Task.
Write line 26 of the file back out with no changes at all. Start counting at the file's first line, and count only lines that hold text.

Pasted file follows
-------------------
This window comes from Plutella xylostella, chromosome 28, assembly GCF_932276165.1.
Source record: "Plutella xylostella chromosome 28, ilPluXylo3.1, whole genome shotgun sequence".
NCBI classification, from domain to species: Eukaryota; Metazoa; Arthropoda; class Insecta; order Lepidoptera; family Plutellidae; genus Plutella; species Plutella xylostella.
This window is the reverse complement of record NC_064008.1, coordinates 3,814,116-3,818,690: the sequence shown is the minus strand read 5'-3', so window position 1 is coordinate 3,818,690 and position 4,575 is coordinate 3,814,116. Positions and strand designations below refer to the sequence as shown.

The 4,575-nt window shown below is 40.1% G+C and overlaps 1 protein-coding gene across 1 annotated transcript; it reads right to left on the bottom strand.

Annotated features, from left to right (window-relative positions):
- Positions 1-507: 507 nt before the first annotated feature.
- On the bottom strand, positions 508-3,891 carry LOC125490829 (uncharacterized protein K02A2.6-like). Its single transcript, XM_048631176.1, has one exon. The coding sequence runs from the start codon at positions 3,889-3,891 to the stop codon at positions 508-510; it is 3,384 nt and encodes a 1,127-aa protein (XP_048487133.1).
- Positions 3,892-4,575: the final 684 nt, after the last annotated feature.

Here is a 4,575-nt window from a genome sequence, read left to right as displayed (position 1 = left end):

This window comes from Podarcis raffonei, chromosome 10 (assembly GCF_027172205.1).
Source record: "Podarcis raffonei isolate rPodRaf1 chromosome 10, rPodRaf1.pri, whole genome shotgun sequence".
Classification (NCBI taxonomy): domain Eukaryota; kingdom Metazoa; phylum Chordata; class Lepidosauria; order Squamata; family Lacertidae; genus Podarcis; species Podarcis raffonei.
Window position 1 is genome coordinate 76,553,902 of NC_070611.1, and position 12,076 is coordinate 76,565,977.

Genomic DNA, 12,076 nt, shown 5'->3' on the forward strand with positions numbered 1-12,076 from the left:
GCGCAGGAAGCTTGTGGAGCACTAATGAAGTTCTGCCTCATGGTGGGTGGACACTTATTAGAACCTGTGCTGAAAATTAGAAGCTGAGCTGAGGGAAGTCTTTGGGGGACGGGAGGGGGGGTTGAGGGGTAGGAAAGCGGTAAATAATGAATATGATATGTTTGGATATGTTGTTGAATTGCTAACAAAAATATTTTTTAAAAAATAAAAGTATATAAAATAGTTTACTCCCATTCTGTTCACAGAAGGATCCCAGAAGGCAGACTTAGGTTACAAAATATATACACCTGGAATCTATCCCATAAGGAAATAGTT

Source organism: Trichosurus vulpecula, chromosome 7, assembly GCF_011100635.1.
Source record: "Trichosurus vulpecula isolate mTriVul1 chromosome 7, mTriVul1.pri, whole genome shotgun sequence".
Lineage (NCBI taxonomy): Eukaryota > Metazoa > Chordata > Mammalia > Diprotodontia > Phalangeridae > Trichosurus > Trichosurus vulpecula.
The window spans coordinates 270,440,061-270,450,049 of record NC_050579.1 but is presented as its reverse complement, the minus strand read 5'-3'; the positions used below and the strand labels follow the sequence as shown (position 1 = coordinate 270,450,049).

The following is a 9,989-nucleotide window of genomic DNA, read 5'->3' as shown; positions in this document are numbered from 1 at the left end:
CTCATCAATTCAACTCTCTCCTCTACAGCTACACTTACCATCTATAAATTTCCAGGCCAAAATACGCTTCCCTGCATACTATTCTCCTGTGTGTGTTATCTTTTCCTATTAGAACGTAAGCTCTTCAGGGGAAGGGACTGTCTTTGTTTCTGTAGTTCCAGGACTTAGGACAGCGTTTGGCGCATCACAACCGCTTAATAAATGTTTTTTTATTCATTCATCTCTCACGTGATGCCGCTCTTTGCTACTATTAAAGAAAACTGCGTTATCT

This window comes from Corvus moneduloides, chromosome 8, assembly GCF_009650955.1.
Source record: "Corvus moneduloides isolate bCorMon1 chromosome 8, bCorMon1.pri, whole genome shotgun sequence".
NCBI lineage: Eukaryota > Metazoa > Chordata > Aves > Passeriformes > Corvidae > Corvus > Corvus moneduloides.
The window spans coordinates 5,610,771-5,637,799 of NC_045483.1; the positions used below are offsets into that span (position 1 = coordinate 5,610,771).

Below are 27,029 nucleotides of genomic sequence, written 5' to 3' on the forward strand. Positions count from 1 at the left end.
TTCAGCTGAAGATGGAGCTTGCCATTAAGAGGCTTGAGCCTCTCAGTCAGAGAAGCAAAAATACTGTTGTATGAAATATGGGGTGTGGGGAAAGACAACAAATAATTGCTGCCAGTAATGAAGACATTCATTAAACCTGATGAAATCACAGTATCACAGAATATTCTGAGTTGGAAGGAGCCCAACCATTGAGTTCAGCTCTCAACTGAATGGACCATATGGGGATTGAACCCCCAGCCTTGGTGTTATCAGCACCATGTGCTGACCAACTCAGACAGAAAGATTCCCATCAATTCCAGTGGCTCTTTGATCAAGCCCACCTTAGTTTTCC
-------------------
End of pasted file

The window spans coordinates 5,610,771-5,637,799 of NC_045483.1; the positions used below are offsets into that span (position 1 = coordinate 5,610,771).